Four tries in the space of 15 minutes rocketed Jamie Szczerbanik’s side to a 22-12 lead and, despite a late try by Bidgee behemoth Tomasi Baravilala, the Rams held on to win 22-18 over a team manager Andrew Pull believes is Western’s biggest challenge for the southern pool’s number one ranking.

“I’m really proud to be associated with this group of kids,” Pull said following the win.

“They couldn’t hold on to the ball in that first half, but whatever the coach said at half-time worked because they ran 100 miles an hour in the second half.

“They went straight through them.”

Burton was instrumental in that turnaround.

Two minutes into the second half the St John’s Dubbo product laid on the first try for Condobolin’s David White before Coonabarabran winger Jack Isedale crossed for the Rams’ second four-pointer to reduce the deficit to just two points.

Orange CYMS halfback Josh Board then scored in the 14th minute of the second half after latching on to a wonderful offload by clubmate Hudson Spicer to put the Rams in the lead for the first time.

Sealing the victory, Burton then stepped two would-be Bidgee tacklers to score a cracking individual try.

He then landed his third conversion of the game to shoot Western’s lead out to 22-12, which was enough for the Rams to hold on and win by four points.

Szczerbanik’s men now play Southern Redbacks in Cowra next Saturday before taking on the Southern Stingrays at Batemans Bay in round three, games Pull says Western are more than capable of winning.

The best two teams out of the southern pool go on to play the best two sides in the championship’s northern section.

WESTERN RAMS 22 (David White, Jack Isedale, Josh Board, Matt Burton tries; Matt Burton 3 goals) def BIDGEE BULLS 18 (Tomasi Baravilala, James Howse, Griffin Pinney tries, Billy McGovern 3 goals).

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Letters

Brakes on Mt Keira planAttending one of the Council focus groups on Mt Keira summit, I was surprised to find that many of the ideas we were being asked to comment on seem to already have been assumed to have merit by Destination Wollongong in their document “Mt Keira Adventure Playground”.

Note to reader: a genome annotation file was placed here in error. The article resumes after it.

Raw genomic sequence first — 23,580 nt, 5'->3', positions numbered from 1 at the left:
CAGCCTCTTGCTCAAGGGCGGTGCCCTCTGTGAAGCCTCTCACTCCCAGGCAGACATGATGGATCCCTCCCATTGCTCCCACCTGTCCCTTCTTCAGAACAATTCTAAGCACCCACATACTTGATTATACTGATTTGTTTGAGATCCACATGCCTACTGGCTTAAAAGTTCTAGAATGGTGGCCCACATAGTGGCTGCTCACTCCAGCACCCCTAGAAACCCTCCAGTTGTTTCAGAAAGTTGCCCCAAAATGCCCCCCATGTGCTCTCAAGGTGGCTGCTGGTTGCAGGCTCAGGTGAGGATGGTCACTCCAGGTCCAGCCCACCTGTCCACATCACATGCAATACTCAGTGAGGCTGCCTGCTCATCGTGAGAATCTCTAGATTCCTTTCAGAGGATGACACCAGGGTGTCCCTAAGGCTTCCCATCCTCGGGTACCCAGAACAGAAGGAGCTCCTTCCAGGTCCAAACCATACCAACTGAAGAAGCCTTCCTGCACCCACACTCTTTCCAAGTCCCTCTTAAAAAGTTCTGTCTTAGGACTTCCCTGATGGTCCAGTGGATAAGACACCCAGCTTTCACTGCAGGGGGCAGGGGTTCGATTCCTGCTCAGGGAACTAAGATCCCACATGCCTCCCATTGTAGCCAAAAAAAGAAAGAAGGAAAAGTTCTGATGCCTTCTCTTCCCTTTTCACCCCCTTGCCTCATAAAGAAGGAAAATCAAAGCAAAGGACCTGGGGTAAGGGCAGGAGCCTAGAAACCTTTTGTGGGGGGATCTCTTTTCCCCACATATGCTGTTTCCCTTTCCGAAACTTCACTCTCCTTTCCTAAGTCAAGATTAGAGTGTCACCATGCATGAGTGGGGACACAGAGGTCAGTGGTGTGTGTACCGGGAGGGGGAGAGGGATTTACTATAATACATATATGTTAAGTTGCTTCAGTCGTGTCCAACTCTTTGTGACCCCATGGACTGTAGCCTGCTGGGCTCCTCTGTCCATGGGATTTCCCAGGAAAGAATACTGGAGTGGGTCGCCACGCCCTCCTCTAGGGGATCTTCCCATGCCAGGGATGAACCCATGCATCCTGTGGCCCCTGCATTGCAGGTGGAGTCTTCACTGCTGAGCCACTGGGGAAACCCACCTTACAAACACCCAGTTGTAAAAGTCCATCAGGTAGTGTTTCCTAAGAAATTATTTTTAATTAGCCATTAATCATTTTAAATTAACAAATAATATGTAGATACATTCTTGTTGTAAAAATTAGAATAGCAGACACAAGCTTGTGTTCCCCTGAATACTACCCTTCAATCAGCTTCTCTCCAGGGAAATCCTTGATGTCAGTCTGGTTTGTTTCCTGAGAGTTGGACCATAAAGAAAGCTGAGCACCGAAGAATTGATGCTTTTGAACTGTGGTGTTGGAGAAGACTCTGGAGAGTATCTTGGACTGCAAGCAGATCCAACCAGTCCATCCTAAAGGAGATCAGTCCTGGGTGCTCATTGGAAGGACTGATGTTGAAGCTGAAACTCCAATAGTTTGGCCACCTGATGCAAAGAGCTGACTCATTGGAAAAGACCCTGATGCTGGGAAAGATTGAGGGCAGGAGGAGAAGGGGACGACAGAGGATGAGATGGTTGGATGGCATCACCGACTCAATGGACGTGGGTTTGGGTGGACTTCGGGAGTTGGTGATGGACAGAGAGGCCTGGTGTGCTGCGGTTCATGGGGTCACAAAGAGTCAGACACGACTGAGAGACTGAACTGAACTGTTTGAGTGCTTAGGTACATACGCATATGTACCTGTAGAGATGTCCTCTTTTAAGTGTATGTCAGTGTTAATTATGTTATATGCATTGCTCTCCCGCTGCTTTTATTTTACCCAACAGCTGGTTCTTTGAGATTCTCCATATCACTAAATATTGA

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Zip-lining and mountain bikes are on the cover page, the Grand Canyon and Whistler Blackcomb are described for inspiration, and land management issues are listed as a “barrier to development”.

Let’s keep the hoopla contained while we think this through properly or else we might end up with a world class white elephant.

_Stephen Young, Thirroul

Taxing questionsNSW State government complains about lack of funding for hospitals and a request they levy income taxes.

They should ask why was the State lotteries sold as it was set up to fund Hospital services.

Andif taxing each every individual 2.5 per cent of their pre-tax earnings through payroll tax is not an income tax on a person’s income than what is it?

_Ian Young, East Corrimal

Frustration in the worksI am writing this letter to vent my frustration at the night roadworks on Windang Bridge recently.

I had initially come to dead stop at 8.41pm, there were two sets of traffic lights ahead, 3 lanes merging to one.

It took me 45 minutes to get over the bridge, (which was always in full view in front of me).

Why were the lights which were controlling the roadworks set at such short intervals for the traffic heading to Shellharbour?

Why were the lanes not merged much earlier?

Aware bridge work was happening I allowed an extra 30 minutes to travel to my night job.

I feel Platinum Road services the operators directing traffic were totally inept in moving the traffic flow.

I had been caught in this last week and had to turn around as I was too late to attend my job.This is not the Sydney Harbour Bridge after all!

On my return (at red lights again) I had a Fire and rescue with lights and sirens behind me, I pulled over as best I could, as I was in a car with windows up, why did the traffic controllers not hear them earlier and make arrangements for them to get through?

On the other side of the road, (approximately half a kilometre from the bridge) there was a very serious looking four-car accident, where people were injured and lying on the footpath.

I understand the bridgework must be done, but can Platinum Road Services PLEASE improve their timing of the traffic lights.